Get Ready For High Prices: California’s Citrus Crop “Severely Damaged”

No orange juice for you! Record cold temperatures (huh?) in California have seriously damaged the orange crop. And by damage, we mean “Huge Disaster.” Only 30% of the orange crop was picked before this weekend. What does this mean for the consumer?

    Consumers could feel the effects in higher costs, said Toni Spigelmyer, spokeswoman for Sysco Corp., the nation’s largest food service distributor.

    “We’ve lost about 50% of the orange crops, had significant losses on lemons and it’s going to have an effect on vegetables,” Spigelmyer said. “Basically, what we’re going to see is a tighter supply and much higher prices.”

Whoops. By the way, we don’t even care about this because we are allergic to oranges. Oh, alright we care.—MEGHANN MARCO

$1.1-billion orange crop is severely damaged [LA Times]

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  1. MarcAnthony says:

    Noooooooooooo! First gas prices, then high utility bills, then this! Why God, Why?

    I love Orange Juice, I guess I’ll have to drink Tang instead!

  2. max andrews says:

    I was back in California for the winter holidays, and one morning I went outside, slipped on the frozen-ass ground, and fell on my butt. I got up, brushed the ice chips off my pants, said “F*ck this” out loud, and then went back to bed.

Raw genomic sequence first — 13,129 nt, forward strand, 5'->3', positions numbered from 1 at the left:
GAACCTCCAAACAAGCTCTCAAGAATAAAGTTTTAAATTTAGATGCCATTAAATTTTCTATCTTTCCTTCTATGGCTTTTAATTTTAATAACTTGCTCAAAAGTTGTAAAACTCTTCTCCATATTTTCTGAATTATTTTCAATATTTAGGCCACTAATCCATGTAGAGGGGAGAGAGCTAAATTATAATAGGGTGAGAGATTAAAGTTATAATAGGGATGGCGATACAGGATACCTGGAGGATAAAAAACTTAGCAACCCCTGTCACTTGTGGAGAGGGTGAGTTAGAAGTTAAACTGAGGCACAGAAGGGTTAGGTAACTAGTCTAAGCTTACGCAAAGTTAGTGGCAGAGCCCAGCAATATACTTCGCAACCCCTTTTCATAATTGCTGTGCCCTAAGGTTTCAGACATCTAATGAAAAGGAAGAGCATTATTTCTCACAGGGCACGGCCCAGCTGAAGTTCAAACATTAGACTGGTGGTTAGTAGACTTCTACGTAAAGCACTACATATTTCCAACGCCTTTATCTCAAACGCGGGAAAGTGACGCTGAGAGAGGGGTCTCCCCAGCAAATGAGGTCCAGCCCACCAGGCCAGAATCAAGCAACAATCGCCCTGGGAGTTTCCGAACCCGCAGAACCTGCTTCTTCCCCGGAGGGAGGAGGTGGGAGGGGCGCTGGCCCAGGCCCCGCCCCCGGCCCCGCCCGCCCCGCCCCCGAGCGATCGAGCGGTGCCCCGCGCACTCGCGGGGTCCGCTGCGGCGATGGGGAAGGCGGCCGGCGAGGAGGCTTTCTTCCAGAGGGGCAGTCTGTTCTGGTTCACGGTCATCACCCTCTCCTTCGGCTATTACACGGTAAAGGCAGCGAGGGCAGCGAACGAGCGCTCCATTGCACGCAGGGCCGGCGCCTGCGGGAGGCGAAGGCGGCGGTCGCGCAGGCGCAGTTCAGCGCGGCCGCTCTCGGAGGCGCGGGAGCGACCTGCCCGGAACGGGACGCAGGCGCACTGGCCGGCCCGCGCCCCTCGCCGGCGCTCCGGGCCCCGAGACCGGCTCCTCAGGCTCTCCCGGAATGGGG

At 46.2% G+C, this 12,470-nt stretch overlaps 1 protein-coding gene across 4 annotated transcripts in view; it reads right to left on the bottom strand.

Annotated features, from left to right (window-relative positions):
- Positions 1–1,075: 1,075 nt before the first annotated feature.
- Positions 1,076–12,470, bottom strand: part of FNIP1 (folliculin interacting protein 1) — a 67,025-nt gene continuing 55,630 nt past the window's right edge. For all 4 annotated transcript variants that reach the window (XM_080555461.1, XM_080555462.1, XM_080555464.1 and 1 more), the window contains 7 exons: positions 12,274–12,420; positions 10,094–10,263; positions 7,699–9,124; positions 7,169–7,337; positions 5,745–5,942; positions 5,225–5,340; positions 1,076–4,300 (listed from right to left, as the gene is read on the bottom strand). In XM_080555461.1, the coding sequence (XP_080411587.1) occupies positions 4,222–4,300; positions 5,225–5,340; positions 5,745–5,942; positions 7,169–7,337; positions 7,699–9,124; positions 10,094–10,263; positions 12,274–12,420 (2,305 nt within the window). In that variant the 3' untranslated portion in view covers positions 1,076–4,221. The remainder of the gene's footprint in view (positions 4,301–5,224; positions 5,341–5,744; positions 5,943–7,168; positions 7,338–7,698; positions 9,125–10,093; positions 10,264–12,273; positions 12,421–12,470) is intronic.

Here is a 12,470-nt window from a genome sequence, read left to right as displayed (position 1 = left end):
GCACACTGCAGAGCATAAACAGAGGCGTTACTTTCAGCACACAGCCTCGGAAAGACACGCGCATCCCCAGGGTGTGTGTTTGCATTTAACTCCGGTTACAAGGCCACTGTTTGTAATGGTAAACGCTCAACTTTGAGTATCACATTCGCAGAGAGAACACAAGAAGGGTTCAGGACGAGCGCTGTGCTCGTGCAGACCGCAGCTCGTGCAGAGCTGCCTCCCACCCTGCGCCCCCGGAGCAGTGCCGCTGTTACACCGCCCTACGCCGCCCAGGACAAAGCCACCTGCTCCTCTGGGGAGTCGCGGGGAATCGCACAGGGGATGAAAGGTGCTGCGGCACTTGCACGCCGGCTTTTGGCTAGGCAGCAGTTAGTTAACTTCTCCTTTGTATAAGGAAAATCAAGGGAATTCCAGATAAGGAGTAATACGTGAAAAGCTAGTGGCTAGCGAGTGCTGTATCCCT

3. Emrikol says:

    (Following the flow of MarcAnthony’s comment:)

    Damnit! I just bought that new citrus powered Hummer too! Now what am I going to do?

  4. Frank Grimes says:

    Go East said the man from Texas. My wife just bought (4) phenominal Texas ruby red grapefruits yesterday for $.25 each. There are also oranges from “The Valley” but they can be pretty nasty.

  5. spin_sycle says:

    so my cocktail is going to cost more now?

    Greeeeaaaaat.

  6. adamondi says:

    Looks like the market for South and Central American produce is about to get a lot more profitable. I am not entirely convinced that this will have a huge impact on the vegetable crops. There aren’t a whole lot of vegetables grown in huge amounts during the winter, even in California.

  7. Jurph says:

    Florida produces most of the juice oranges in the USA, and California produces mostly whole fresh oranges. The effect on juice prices will probably be slim because Florida has already had three bad seasons in a row and prices are already high. The California freeze most likely means that the price of whole citrus or fresh-squeezed (from whole fresh oranges) will likely go up.

    If I sold OJ, however, I would be happy to hike my prices based on this freeze, and then leave them up.

  8. MeOhMy says:

    A lot of orange juice comes from Florida, so juice prices should not be as drastically affected as fresh fruit prices.

    But then again a lot of pricing is dictated not by supply and demand, but by emotion. If people are expecting prices to go up, everyone up the supply chain is happy to oblige.

  9. holocron says:

    An article I read earlier today–sorry I don’t have a link–suggested that we’d be looking at a 150% price increase on citrus/orange products.

  10. MeOhMy says:

    Pwned by Jurph, but I assure the world that I started that post 20 min ago and got interrupted before I could submit it.